Friday, April 1, 2011

Factions Part 3

Today we continue enumerating the origins of the Factions we looked at last time and the time before:

The Faberists work for House Solfidley, follow the Seeding Manual's Book of Growth, and desire Revolution. This is a concept I've had kicking around for a while -- it came forefront for a time in the playtest campaign, because one of the PCs is a revolutionary who sees Arbron Solfidley, the revolutionary leader I'd created, as not going nearly far enough. This gave me the central conceit of the Faberists, that they haven't overthrown the government because not enough of them can agree on how to do it or what to replace it with. "Faber" comes from the Latin word "faber," meaning "craftsman" or "smith" -- inspired in part by the character "Faber John" from the obscure young adult book A Tale of Time City (which I really should go back and put in the "inspirations" section of this post. Of note is the Seeding Manual (more on it here), which actually covers two different factions -- my justification is that, like the Bible, different parts of it emphasize different things.. and the Book of Growth can be interpreted to advocate revolution.

The Fallows have their own organization, and follow The Seeding Manual's Book of Fallow, emphasizing a return to nature. Here is the other one based on the Seeding Manual. Here the idea is to relax and find harmony with the world, instead of trying to push it to change like the Faberists. Fallows here is a simple pun of "fallow" -- that is, a farming term meaning "to lie dormant or unused" and "fellows" -- that is, people. I like it.


The Free Agents are associated with the Free Agency (maybe), have no religion, and advocate freedom. They are a non-faction, a semi-demi-group of people who share only the fact that they don't like to be organized into groups. This a notion that is largely to give players an option that's not really a faction, for those who would feel too hemmed in by the factions -- but I may eliminate it and just let players associate with no faction at all... thoughts? Sound off in the comments!


The Godless are associated with the Academy of Artful Sciences and follow Practical Theosophy, aiming to learn about the universe and the gods. As I mentioned in the post on Practical Theosophy, the theosophers are determined to make sense of the universe through the experimental method. I love the idea that these guys have claimed a slur against them -- Godless -- and turned it into their name, much like the gay community has with "queer" and the African-American community with "nigger/nigga." Don't have much else to say on these folks at the moment, except that I really like them.


The Publicans work for House Trelius and practice The Unfortunates Revelation, trying to advance the cause of altruism and philanthropy. Here we have a name -- publicans -- which is an old Latin term that came into my mind unbidden and refused to leave. The original publicans were actually tax collectors, but the use of the word "public" as used today implies charitable work to me, so I'm repurposing the name. "Trelius" again comes from the Everchanging Book of Names (Latin setting), and the Unfortunates Revelation is another splinter off the Church of the Blinding Light, this one specifically created for the Publicans -- and I don't know anything about it except that it emphasizes the plight of the downtrodden.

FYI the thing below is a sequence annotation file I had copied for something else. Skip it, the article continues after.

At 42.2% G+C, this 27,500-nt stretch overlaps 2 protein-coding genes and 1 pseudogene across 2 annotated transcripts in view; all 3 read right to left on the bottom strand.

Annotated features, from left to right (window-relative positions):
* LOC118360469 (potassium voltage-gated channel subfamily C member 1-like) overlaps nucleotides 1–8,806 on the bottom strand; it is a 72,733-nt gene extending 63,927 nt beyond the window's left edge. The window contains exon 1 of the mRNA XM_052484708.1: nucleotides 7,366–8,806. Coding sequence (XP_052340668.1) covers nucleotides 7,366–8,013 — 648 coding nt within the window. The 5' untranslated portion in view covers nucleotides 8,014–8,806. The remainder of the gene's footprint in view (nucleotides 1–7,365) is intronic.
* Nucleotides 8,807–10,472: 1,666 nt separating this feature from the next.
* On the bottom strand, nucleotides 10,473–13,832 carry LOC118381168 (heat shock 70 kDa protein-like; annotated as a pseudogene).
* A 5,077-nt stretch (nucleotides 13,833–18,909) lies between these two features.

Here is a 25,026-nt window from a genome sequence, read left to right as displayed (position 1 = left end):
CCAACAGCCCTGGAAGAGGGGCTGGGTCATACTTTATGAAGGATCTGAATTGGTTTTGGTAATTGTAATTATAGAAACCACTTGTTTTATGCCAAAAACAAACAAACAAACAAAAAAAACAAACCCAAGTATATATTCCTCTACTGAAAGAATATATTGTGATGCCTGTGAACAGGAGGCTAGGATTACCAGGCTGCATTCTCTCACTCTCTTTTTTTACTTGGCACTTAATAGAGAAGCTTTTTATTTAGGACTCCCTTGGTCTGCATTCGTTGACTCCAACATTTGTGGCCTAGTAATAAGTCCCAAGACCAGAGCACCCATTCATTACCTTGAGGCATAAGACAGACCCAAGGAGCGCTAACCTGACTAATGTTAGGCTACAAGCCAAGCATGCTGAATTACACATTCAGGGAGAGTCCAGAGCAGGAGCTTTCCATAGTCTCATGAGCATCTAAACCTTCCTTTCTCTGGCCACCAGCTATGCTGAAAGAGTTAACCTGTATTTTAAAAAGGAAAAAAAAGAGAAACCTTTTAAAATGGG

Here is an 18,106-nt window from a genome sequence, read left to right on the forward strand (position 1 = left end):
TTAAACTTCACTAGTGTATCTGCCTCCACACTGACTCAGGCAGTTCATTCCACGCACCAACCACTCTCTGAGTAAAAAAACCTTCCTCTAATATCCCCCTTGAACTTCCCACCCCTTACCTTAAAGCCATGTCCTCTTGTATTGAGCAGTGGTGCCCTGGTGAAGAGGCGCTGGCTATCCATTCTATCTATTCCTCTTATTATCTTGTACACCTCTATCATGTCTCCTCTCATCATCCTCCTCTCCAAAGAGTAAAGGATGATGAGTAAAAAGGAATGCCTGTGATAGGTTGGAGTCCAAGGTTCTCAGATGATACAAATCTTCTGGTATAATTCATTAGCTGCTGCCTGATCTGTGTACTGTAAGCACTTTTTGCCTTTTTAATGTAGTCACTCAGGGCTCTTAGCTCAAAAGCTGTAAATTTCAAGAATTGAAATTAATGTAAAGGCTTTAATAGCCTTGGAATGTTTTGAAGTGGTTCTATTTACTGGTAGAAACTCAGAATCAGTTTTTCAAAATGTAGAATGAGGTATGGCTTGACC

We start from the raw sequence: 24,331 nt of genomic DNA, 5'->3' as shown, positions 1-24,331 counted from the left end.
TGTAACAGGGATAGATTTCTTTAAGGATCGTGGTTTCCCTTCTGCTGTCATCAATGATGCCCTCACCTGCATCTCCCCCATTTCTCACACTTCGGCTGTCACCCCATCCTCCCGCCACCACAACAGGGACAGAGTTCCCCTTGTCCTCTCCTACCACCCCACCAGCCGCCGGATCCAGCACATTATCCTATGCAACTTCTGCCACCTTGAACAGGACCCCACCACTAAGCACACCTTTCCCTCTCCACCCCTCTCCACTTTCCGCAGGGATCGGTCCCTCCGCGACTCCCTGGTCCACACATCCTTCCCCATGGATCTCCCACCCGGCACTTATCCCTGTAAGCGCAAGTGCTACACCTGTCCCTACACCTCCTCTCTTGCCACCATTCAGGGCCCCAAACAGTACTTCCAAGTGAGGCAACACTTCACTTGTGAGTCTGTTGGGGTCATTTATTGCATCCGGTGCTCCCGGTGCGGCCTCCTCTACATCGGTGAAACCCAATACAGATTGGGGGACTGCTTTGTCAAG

The Sabercrats work for the Hotblood Gang, follow the Iversdotter Revelation (or possibly not), and work towards imperialism and war. Sabercrat is a fun little word I came up with a while back, as the first political party enumerated for the City. Obviously, it's a portmanteau of "saber" and the suffix -crat (meaning “member of a ruling body,” or “advocate of a particular form of rule” according to Dictionary.com), most familiar to us Americans from the "Democrat" political party. The Sabercrats are an odd duck and may need some rejiggering: on the one hand, most warhawk political parties are made up of the rich and powerful, wanting to increase their power by taking over other countries. On the other hand, the most militant bloodlines I've identified in the City are in the lower and middle-classes: the Kipmen and Iversdotters, and I think the Kipmen deserve a voice, as the other lower-classes have the Faberists (Rurals) and the Egoists (Grate-Scratchers) to represent their interests. Hence the fact that, at least for now, the Sabercrats are associated with the Kipman Hotblood street gang, and follow the Iversdotter Revelation which is, obviously, most closely associated with the Iversdotters. There isn't currently another religion which seems to fit the Sabercrats any better, but the Iversdotter Revelation is also associated with the Thief-Binders [next post. Be patient], and I'm trying not to associate one religion with multiple factions. Of note is that the City of Lives is a trading power, not an imperial one -- but the Sabercrats want to change that, to make the City of Lives the dominant power in the Realms from a purely military standpoint (difficult considering the City has no standing army).

Okay, that's enough for today. Next time, we finish up the Faction "origins" and look at the first Faction in depth